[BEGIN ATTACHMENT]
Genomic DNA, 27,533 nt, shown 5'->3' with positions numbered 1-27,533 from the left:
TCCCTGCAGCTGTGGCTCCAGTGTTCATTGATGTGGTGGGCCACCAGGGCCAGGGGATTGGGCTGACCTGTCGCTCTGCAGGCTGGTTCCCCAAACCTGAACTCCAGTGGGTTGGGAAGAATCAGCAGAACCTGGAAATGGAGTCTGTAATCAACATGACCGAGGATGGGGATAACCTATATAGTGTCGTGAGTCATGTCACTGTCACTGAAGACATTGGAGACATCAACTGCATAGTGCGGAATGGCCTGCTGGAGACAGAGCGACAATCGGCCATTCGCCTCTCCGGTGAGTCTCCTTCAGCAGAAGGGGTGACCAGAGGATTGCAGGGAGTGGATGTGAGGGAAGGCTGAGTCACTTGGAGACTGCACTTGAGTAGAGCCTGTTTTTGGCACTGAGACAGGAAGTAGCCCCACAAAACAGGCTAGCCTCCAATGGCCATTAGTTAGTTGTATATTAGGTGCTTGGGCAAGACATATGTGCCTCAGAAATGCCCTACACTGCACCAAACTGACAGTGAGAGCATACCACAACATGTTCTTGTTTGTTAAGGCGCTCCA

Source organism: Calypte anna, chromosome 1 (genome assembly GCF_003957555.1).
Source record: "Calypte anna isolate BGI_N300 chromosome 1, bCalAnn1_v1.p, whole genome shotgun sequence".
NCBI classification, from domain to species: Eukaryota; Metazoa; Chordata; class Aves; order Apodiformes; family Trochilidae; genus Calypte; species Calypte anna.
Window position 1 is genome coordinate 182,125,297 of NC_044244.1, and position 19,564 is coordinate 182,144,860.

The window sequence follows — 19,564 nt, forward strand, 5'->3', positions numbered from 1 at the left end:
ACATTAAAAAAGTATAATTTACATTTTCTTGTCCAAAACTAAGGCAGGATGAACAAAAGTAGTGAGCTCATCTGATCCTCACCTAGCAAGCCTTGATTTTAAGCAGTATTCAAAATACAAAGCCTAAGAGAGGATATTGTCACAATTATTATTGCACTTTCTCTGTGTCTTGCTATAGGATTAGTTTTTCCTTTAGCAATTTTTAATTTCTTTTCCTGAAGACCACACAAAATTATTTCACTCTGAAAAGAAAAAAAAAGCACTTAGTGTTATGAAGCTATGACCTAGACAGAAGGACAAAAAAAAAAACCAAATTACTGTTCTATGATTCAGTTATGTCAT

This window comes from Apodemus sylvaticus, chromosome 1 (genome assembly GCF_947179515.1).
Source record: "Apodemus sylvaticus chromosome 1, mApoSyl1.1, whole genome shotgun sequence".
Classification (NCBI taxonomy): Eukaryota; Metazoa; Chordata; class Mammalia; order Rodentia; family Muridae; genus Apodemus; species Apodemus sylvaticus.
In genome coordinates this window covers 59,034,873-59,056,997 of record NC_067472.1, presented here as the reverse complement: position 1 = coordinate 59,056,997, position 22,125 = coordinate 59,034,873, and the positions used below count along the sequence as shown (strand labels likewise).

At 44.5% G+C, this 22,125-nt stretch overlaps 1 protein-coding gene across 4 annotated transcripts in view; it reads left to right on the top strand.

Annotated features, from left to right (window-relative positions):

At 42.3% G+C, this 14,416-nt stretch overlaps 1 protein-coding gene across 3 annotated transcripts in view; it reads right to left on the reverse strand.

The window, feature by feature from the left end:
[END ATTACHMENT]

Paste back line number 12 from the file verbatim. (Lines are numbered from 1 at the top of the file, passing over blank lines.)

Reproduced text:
In genome coordinates this window covers 59,034,873-59,056,997 of record NC_067472.1, presented here as the reverse complement: position 1 = coordinate 59,056,997, position 22,125 = coordinate 59,034,873, and the positions used below count along the sequence as shown (strand labels likewise).